As the newest addition to my teaching team, I’ve been able to attend a number of trainings and workshops on incorporating digital technologies into teaching to promote student engagement and facilitate learning.
I have been enjoying trying some of these things out and wanted to share them with you. I haven’t gotten around to using them all yet so most of these are not proper reviews, just short introductions to the tools.
If you do give something a try, I’d be interested to hear how you get on with it!
- CATME – http://info.catme.org/
CATME is a system of secure, web-based tools that enable instructors to implement best practices in managing student teams. You can have students take a survey that you create and the software will help you use their answers as criteria to build effective teams (I was too late to use this with New Venture Creation this year but I would definitely try it for next time!)
Summary PDF here: http://info.catme.org/wp-content/uploads/Team-Maker_brochure_-_8_5x11_2013.pdf
- Padlet – https://padlet.com
If we’ve spoken lately, it’s likely I will have mentioned Padlet. It’s my new favourite way to try to get students in my massive lecture to interact and ask questions. It functions as a wall to which people can post notes, thoughts and questions – super simple, no logins or usernames needed.
I have been using the same Padlet wall for each session and just changing the prompt at the top. After the session, I answer any posted questions and export the file as a PDF which I then post to Moodle as an additional resource for that session. If the students are particularly young or rowdy, I’d recommend selecting the Moderated version so you can choose what gets posted and shown.
- Peerwise – https://peerwise.cs.auckland.ac.nz/
Peerwise seems like an interesting tool to get students to do peer-to-peer teaching and evaluation. It is a repository of questions created by students. Students post questions and answer each other’s questions. There’s some built in incentive for them to do it, as they can’t see others’ feedback for them unless they first feed back to others. Intro video here: https://peerwise.cs.auckland.ac.nz/docs/1min_Intro.php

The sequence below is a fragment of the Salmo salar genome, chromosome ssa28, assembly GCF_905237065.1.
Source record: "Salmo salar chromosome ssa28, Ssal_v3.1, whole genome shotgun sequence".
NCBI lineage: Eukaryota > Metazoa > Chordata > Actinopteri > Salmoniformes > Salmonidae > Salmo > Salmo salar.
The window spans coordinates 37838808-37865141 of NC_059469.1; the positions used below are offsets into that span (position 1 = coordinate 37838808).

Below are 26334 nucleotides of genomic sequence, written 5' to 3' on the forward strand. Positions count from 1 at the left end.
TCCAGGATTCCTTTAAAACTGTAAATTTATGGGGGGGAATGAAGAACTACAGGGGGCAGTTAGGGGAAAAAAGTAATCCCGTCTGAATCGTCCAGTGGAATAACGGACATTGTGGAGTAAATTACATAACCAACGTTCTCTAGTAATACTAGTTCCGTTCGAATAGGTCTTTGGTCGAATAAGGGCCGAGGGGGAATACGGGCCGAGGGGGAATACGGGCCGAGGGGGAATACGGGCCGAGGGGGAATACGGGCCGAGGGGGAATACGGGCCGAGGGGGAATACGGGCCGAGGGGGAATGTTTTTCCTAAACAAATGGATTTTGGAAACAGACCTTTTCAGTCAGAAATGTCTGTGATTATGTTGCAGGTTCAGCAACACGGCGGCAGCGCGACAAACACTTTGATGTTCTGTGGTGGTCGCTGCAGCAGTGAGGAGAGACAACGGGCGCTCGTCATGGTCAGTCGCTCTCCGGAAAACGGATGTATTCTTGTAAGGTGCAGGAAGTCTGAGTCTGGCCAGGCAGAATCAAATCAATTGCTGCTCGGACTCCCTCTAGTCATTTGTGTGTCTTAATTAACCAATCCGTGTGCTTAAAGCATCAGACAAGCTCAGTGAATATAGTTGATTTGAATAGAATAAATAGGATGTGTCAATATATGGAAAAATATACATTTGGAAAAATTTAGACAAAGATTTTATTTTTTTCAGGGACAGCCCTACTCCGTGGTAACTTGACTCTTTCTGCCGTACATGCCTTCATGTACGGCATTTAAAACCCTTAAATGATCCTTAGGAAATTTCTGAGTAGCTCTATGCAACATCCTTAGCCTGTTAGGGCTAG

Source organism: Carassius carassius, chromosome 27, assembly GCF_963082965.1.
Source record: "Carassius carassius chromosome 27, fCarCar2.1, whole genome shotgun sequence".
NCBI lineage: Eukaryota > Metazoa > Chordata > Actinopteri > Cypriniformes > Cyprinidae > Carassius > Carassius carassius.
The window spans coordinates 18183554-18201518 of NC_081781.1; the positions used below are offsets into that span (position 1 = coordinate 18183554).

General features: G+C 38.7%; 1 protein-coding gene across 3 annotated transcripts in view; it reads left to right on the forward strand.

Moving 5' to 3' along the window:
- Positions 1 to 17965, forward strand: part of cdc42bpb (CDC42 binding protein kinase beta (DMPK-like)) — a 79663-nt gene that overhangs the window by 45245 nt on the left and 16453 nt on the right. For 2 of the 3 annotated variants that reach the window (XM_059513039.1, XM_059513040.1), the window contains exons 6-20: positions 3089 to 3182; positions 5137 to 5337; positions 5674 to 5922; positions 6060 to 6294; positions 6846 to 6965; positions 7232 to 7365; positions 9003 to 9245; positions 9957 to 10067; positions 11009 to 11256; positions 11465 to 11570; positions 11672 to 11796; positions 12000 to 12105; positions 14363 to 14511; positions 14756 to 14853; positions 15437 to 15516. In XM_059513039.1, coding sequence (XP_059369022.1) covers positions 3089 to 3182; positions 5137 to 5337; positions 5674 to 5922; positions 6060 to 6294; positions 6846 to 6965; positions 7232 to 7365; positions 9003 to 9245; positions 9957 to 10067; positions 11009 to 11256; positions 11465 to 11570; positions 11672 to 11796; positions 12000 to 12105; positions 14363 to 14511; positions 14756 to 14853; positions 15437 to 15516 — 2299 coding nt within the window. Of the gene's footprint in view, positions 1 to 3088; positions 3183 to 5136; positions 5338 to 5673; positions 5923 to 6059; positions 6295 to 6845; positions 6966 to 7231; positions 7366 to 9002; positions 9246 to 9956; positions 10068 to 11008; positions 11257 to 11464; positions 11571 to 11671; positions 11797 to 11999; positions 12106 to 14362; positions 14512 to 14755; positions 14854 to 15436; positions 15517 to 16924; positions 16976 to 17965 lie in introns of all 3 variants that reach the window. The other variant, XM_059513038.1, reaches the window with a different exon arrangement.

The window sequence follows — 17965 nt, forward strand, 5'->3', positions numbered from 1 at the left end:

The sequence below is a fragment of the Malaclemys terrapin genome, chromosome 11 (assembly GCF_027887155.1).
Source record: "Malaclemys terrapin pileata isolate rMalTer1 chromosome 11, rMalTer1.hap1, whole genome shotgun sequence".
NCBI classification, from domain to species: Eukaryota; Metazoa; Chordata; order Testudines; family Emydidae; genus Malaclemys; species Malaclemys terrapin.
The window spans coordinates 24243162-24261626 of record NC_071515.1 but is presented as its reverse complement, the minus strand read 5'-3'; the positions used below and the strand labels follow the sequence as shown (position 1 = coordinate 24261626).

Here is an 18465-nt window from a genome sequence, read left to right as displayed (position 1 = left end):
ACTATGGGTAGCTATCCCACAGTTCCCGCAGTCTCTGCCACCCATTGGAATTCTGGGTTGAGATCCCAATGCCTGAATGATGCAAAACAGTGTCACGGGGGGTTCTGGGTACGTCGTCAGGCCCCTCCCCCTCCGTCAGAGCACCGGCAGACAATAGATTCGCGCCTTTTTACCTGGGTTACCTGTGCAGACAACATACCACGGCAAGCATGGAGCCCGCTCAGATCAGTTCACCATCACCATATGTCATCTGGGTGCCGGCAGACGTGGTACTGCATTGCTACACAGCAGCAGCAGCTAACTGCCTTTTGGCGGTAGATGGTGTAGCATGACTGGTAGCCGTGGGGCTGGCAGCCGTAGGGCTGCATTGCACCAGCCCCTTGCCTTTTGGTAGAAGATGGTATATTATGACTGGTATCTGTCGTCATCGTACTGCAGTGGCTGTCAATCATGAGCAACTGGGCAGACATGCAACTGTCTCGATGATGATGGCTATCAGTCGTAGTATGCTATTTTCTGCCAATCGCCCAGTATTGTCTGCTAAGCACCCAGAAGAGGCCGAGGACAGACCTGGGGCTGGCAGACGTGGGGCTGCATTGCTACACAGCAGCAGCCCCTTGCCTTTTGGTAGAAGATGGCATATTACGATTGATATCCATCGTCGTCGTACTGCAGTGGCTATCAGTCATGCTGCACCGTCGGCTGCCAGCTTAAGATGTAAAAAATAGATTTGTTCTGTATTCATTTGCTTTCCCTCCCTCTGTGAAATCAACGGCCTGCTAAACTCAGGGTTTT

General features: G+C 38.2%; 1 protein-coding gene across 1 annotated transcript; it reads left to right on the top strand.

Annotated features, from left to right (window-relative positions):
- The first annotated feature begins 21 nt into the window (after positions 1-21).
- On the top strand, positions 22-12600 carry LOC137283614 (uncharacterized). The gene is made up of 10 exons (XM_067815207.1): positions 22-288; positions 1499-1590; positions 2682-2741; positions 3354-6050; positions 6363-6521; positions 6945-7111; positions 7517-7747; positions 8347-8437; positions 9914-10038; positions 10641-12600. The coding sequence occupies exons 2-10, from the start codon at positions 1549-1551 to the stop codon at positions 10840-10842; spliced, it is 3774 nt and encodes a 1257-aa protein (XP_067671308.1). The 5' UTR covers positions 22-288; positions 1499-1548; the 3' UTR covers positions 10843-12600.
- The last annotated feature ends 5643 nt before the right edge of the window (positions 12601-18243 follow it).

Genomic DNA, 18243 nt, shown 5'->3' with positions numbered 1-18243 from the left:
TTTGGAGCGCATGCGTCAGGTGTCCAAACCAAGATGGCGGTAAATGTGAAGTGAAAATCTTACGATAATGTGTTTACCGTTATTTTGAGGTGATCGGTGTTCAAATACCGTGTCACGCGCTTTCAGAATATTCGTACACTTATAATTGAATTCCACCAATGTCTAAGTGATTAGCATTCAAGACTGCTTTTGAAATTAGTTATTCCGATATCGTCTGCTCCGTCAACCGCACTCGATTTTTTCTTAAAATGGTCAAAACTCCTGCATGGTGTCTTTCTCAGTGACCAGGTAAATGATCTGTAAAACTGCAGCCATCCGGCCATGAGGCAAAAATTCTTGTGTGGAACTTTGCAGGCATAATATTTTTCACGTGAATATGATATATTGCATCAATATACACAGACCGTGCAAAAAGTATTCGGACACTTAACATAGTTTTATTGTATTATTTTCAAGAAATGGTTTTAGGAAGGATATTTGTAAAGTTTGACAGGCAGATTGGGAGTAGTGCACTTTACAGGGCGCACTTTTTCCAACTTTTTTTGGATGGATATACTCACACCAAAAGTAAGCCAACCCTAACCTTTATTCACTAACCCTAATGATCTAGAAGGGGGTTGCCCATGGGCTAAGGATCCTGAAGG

- Panopto – http://panopto.com/
This is a bit of a bigger deal than the others, as it is an organizational-level subscription-based platform for recording, streaming and managing video. Could be useful, if everyone’s using it.
- Explain Everything – http://www.morriscooke.com/applications-ios/explain-everything-2
Super cool and seemingly very popular content creation app for the education sector. Versions available for iOS, Android and Windows. Makes screencasts simple, allows you to annotate and move all objects. Seems to work best with a tablet, which I don’t have yet so I haven’t gotten to try it. But I’m thinking of investing in one soon, so I plan to give this a go.
- Big Red Pen – http://www.redpentool.com/
An online marking, annotation and assessment tool that allows you to provide feedback on digital files. Looks like there is a way to hook this up with Moodle. I’d be very willing to experiment with this one, especially for formative assessment purposes.
That’s it for now! I’ll update this post if I come across any other fun and functional tech tools that could possibly assist us with the wide variety of tasks that teachers today are meant to undertake, despite there still being only 24 hours in a day…